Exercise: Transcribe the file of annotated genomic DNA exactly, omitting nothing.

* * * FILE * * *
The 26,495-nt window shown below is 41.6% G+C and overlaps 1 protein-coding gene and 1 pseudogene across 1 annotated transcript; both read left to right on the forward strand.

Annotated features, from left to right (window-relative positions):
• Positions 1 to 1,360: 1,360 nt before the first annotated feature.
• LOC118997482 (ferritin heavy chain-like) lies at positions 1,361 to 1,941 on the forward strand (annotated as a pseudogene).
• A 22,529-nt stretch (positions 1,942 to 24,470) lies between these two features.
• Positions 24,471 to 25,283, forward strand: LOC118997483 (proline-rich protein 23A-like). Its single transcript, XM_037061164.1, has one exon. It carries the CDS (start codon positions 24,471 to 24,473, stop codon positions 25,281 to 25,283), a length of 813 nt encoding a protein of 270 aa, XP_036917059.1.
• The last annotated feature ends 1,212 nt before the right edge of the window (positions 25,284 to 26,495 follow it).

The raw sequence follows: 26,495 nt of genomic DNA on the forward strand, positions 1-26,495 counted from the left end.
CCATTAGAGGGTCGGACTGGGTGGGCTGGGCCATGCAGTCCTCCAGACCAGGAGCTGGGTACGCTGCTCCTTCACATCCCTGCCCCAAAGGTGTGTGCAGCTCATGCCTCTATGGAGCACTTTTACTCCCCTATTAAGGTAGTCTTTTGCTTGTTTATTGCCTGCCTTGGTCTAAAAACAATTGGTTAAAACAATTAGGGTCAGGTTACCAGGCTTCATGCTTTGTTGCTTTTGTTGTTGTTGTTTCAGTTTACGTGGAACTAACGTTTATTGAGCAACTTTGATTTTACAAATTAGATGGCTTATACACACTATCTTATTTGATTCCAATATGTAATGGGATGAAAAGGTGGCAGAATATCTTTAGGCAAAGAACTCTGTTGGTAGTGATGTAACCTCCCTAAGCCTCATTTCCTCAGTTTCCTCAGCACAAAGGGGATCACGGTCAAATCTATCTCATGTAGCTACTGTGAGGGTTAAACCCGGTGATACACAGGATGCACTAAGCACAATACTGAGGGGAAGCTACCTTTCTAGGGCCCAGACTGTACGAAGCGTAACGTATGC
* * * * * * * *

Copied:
The 26,495-nt window shown below is 41.6% G+C and overlaps 1 protein-coding gene and 1 pseudogene across 1 annotated transcript; both read left to right on the forward strand.

Annotated features, from left to right (window-relative positions):
• Positions 1 to 1,360: 1,360 nt before the first annotated feature.
• LOC118997482 (ferritin heavy chain-like) lies at positions 1,361 to 1,941 on the forward strand (annotated as a pseudogene).
• A 22,529-nt stretch (positions 1,942 to 24,470) lies between these two features.
• Positions 24,471 to 25,283, forward strand: LOC118997483 (proline-rich protein 23A-like). Its single transcript, XM_037061164.1, has one exon. It carries the CDS (start codon positions 24,471 to 24,473, stop codon positions 25,281 to 25,283), a length of 813 nt encoding a protein of 270 aa, XP_036917059.1.
• The last annotated feature ends 1,212 nt before the right edge of the window (positions 25,284 to 26,495 follow it).

The raw sequence follows: 26,495 nt of genomic DNA on the forward strand, positions 1-26,495 counted from the left end.
CCATTAGAGGGTCGGACTGGGTGGGCTGGGCCATGCAGTCCTCCAGACCAGGAGCTGGGTACGCTGCTCCTTCACATCCCTGCCCCAAAGGTGTGTGCAGCTCATGCCTCTATGGAGCACTTTTACTCCCCTATTAAGGTAGTCTTTTGCTTGTTTATTGCCTGCCTTGGTCTAAAAACAATTGGTTAAAACAATTAGGGTCAGGTTACCAGGCTTCATGCTTTGTTGCTTTTGTTGTTGTTGTTTCAGTTTACGTGGAACTAACGTTTATTGAGCAACTTTGATTTTACAAATTAGATGGCTTATACACACTATCTTATTTGATTCCAATATGTAATGGGATGAAAAGGTGGCAGAATATCTTTAGGCAAAGAACTCTGTTGGTAGTGATGTAACCTCCCTAAGCCTCATTTCCTCAGTTTCCTCAGCACAAAGGGGATCACGGTCAAATCTATCTCATGTAGCTACTGTGAGGGTTAAACCCGGTGATACACAGGATGCACTAAGCACAATACTGAGGGGAAGCTACCTTTCTAGGGCCCAGACTGTACGAAGCGTAACGTATGC